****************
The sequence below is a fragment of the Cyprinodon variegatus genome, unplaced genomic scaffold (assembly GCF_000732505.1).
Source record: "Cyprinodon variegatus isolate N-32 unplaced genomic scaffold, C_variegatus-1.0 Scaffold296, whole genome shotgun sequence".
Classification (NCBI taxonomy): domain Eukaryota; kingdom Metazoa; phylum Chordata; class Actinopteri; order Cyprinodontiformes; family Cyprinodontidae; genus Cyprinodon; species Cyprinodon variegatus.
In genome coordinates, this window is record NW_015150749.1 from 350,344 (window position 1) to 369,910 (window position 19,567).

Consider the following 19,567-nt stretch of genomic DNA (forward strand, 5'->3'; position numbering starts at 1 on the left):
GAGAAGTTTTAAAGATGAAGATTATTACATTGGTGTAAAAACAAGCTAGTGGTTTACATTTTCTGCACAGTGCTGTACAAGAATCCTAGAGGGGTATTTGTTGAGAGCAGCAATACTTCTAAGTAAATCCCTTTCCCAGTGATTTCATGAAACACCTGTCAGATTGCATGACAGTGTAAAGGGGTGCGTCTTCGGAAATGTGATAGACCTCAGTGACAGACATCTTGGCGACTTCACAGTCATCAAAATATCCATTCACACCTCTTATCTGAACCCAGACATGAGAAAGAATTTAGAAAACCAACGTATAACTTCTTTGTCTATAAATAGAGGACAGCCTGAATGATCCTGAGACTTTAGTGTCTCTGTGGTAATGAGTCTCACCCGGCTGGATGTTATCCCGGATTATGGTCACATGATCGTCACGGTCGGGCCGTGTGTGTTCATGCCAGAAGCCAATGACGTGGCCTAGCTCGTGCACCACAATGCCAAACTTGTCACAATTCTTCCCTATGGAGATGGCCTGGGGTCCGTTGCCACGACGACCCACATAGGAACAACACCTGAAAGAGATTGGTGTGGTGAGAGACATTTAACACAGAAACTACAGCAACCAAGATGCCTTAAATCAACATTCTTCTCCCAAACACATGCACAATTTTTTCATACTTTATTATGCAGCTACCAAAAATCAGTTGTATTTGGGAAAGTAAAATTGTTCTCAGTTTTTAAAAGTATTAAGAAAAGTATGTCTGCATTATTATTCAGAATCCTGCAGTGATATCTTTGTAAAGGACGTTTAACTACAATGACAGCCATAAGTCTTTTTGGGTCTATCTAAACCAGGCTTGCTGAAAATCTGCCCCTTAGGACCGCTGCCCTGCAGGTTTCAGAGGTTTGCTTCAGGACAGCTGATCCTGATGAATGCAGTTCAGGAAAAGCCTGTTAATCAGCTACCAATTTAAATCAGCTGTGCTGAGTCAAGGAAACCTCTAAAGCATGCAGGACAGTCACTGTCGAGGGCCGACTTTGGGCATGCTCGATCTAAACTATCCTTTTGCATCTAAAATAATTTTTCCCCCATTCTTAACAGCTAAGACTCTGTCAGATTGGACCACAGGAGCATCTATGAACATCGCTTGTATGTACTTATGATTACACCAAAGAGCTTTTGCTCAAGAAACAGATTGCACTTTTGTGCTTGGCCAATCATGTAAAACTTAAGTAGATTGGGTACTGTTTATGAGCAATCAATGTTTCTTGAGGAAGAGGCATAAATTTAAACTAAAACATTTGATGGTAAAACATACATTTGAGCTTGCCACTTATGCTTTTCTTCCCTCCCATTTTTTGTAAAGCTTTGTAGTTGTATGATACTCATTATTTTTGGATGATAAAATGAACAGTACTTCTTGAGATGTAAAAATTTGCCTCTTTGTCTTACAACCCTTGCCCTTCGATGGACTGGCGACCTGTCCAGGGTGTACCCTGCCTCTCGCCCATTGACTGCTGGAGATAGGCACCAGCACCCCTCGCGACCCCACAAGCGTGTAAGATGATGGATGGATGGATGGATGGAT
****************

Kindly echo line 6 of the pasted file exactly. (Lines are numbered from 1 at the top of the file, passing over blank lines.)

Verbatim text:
GAGAAGTTTTAAAGATGAAGATTATTACATTGGTGTAAAAACAAGCTAGTGGTTTACATTTTCTGCACAGTGCTGTACAAGAATCCTAGAGGGGTATTTGTTGAGAGCAGCAATACTTCTAAGTAAATCCCTTTCCCAGTGATTTCATGAAACACCTGTCAGATTGCATGACAGTGTAAAGGGGTGCGTCTTCGGAAATGTGATAGACCTCAGTGACAGACATCTTGGCGACTTCACAGTCATCAAAATATCCATTCACACCTCTTATCTGAACCCAGACATGAGAAAGAATTTAGAAAACCAACGTATAACTTCTTTGTCTATAAATAGAGGACAGCCTGAATGATCCTGAGACTTTAGTGTCTCTGTGGTAATGAGTCTCACCCGGCTGGATGTTATCCCGGATTATGGTCACATGATCGTCACGGTCGGGCCGTGTGTGTTCATGCCAGAAGCCAATGACGTGGCCTAGCTCGTGCACCACAATGCCAAACTTGTCACAATTCTTCCCTATGGAGATGGCCTGGGGTCCGTTGCCACGACGACCCACATAGGAACAACACCTGAAAGAGATTGGTGTGGTGAGAGACATTTAACACAGAAACTACAGCAACCAAGATGCCTTAAATCAACATTCTTCTCCCAAACACATGCACAATTTTTTCATACTTTATTATGCAGCTACCAAAAATCAGTTGTATTTGGGAAAGTAAAATTGTTCTCAGTTTTTAAAAGTATTAAGAAAAGTATGTCTGCATTATTATTCAGAATCCTGCAGTGATATCTTTGTAAAGGACGTTTAACTACAATGACAGCCATAAGTCTTTTTGGGTCTATCTAAACCAGGCTTGCTGAAAATCTGCCCCTTAGGACCGCTGCCCTGCAGGTTTCAGAGGTTTGCTTCAGGACAGCTGATCCTGATGAATGCAGTTCAGGAAAAGCCTGTTAATCAGCTACCAATTTAAATCAGCTGTGCTGAGTCAAGGAAACCTCTAAAGCATGCAGGACAGTCACTGTCGAGGGCCGACTTTGGGCATGCTCGATCTAAACTATCCTTTTGCATCTAAAATAATTTTTCCCCCATTCTTAACAGCTAAGACTCTGTCAGATTGGACCACAGGAGCATCTATGAACATCGCTTGTATGTACTTATGATTACACCAAAGAGCTTTTGCTCAAGAAACAGATTGCACTTTTGTGCTTGGCCAATCATGTAAAACTTAAGTAGATTGGGTACTGTTTATGAGCAATCAATGTTTCTTGAGGAAGAGGCATAAATTTAAACTAAAACATTTGATGGTAAAACATACATTTGAGCTTGCCACTTATGCTTTTCTTCCCTCCCATTTTTTGTAAAGCTTTGTAGTTGTATGATACTCATTATTTTTGGATGATAAAATGAACAGTACTTCTTGAGATGTAAAAATTTGCCTCTTTGTCTTACAACCCTTGCCCTTCGATGGACTGGCGACCTGTCCAGGGTGTACCCTGCCTCTCGCCCATTGACTGCTGGAGATAGGCACCAGCACCCCTCGCGACCCCACAAGCGTGTAAGATGATGGATGGATGGATGGATGGAT